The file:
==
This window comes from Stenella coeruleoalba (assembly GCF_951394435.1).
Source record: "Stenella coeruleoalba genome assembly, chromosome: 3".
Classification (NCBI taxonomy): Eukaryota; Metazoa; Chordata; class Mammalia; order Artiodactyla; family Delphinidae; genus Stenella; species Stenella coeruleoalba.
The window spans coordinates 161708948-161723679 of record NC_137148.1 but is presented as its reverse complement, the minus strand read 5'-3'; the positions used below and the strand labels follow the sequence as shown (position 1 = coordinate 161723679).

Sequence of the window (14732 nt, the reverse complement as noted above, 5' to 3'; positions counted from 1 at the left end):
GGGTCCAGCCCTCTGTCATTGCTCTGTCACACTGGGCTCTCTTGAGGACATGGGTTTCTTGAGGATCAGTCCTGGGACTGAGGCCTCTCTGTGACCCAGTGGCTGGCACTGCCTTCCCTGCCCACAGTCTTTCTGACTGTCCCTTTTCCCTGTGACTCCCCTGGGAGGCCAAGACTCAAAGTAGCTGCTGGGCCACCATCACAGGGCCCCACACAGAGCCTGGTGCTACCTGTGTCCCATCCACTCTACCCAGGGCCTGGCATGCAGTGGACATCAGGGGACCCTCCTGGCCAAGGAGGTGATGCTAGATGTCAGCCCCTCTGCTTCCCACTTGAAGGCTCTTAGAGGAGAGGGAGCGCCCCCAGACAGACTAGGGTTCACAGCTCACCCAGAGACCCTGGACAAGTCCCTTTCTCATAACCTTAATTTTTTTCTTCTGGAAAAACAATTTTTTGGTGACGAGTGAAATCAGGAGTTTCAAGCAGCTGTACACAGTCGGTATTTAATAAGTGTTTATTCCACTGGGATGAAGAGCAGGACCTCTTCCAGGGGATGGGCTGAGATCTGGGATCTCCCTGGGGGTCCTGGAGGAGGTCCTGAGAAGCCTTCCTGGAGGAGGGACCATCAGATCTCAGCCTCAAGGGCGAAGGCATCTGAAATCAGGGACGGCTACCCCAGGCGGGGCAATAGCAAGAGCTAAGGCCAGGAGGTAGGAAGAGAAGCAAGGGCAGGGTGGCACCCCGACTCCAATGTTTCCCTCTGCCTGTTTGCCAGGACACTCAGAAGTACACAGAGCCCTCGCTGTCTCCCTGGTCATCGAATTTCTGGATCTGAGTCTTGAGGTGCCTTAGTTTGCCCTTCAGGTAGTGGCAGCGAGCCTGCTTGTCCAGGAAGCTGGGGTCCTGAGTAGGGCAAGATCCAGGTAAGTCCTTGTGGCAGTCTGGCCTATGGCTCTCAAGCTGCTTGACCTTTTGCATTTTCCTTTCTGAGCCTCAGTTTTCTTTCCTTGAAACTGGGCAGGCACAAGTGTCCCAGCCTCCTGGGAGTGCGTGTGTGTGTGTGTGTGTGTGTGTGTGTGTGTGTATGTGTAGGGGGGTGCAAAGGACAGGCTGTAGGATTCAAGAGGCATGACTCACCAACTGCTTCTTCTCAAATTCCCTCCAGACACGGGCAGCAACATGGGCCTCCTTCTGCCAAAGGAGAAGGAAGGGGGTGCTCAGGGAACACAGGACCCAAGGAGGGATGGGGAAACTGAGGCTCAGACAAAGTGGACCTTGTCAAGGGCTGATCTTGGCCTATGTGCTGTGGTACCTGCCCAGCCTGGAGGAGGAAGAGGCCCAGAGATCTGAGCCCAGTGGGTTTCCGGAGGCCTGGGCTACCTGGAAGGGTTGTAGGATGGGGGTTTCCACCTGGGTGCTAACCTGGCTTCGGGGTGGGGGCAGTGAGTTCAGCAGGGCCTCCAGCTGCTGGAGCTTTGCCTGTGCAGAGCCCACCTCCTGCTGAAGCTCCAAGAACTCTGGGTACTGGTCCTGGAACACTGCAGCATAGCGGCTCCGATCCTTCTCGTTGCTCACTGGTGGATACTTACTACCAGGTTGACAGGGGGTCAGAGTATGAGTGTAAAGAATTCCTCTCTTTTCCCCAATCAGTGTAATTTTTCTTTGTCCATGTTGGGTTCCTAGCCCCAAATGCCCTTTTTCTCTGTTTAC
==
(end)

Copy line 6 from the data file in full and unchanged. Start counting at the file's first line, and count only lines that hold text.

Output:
GGGTCCAGCCCTCTGTCATTGCTCTGTCACACTGGGCTCTCTTGAGGACATGGGTTTCTTGAGGATCAGTCCTGGGACTGAGGCCTCTCTGTGACCCAGTGGCTGGCACTGCCTTCCCTGCCCACAGTCTTTCTGACTGTCCCTTTTCCCTGTGACTCCCCTGGGAGGCCAAGACTCAAAGTAGCTGCTGGGCCACCATCACAGGGCCCCACACAGAGCCTGGTGCTACCTGTGTCCCATCCACTCTACCCAGGGCCTGGCATGCAGTGGACATCAGGGGACCCTCCTGGCCAAGGAGGTGATGCTAGATGTCAGCCCCTCTGCTTCCCACTTGAAGGCTCTTAGAGGAGAGGGAGCGCCCCCAGACAGACTAGGGTTCACAGCTCACCCAGAGACCCTGGACAAGTCCCTTTCTCATAACCTTAATTTTTTTCTTCTGGAAAAACAATTTTTTGGTGACGAGTGAAATCAGGAGTTTCAAGCAGCTGTACACAGTCGGTATTTAATAAGTGTTTATTCCACTGGGATGAAGAGCAGGACCTCTTCCAGGGGATGGGCTGAGATCTGGGATCTCCCTGGGGGTCCTGGAGGAGGTCCTGAGAAGCCTTCCTGGAGGAGGGACCATCAGATCTCAGCCTCAAGGGCGAAGGCATCTGAAATCAGGGACGGCTACCCCAGGCGGGGCAATAGCAAGAGCTAAGGCCAGGAGGTAGGAAGAGAAGCAAGGGCAGGGTGGCACCCCGACTCCAATGTTTCCCTCTGCCTGTTTGCCAGGACACTCAGAAGTACACAGAGCCCTCGCTGTCTCCCTGGTCATCGAATTTCTGGATCTGAGTCTTGAGGTGCCTTAGTTTGCCCTTCAGGTAGTGGCAGCGAGCCTGCTTGTCCAGGAAGCTGGGGTCCTGAGTAGGGCAAGATCCAGGTAAGTCCTTGTGGCAGTCTGGCCTATGGCTCTCAAGCTGCTTGACCTTTTGCATTTTCCTTTCTGAGCCTCAGTTTTCTTTCCTTGAAACTGGGCAGGCACAAGTGTCCCAGCCTCCTGGGAGTGCGTGTGTGTGTGTGTGTGTGTGTGTGTGTGTGTGTATGTGTAGGGGGGTGCAAAGGACAGGCTGTAGGATTCAAGAGGCATGACTCACCAACTGCTTCTTCTCAAATTCCCTCCAGACACGGGCAGCAACATGGGCCTCCTTCTGCCAAAGGAGAAGGAAGGGGGTGCTCAGGGAACACAGGACCCAAGGAGGGATGGGGAAACTGAGGCTCAGACAAAGTGGACCTTGTCAAGGGCTGATCTTGGCCTATGTGCTGTGGTACCTGCCCAGCCTGGAGGAGGAAGAGGCCCAGAGATCTGAGCCCAGTGGGTTTCCGGAGGCCTGGGCTACCTGGAAGGGTTGTAGGATGGGGGTTTCCACCTGGGTGCTAACCTGGCTTCGGGGTGGGGGCAGTGAGTTCAGCAGGGCCTCCAGCTGCTGGAGCTTTGCCTGTGCAGAGCCCACCTCCTGCTGAAGCTCCAAGAACTCTGGGTACTGGTCCTGGAACACTGCAGCATAGCGGCTCCGATCCTTCTCGTTGCTCACTGGTGGATACTTACTACCAGGTTGACAGGGGGTCAGAGTATGAGTGTAAAGAATTCCTCTCTTTTCCCCAATCAGTGTAATTTTTCTTTGTCCATGTTGGGTTCCTAGCCCCAAATGCCCTTTTTCTCTGTTTAC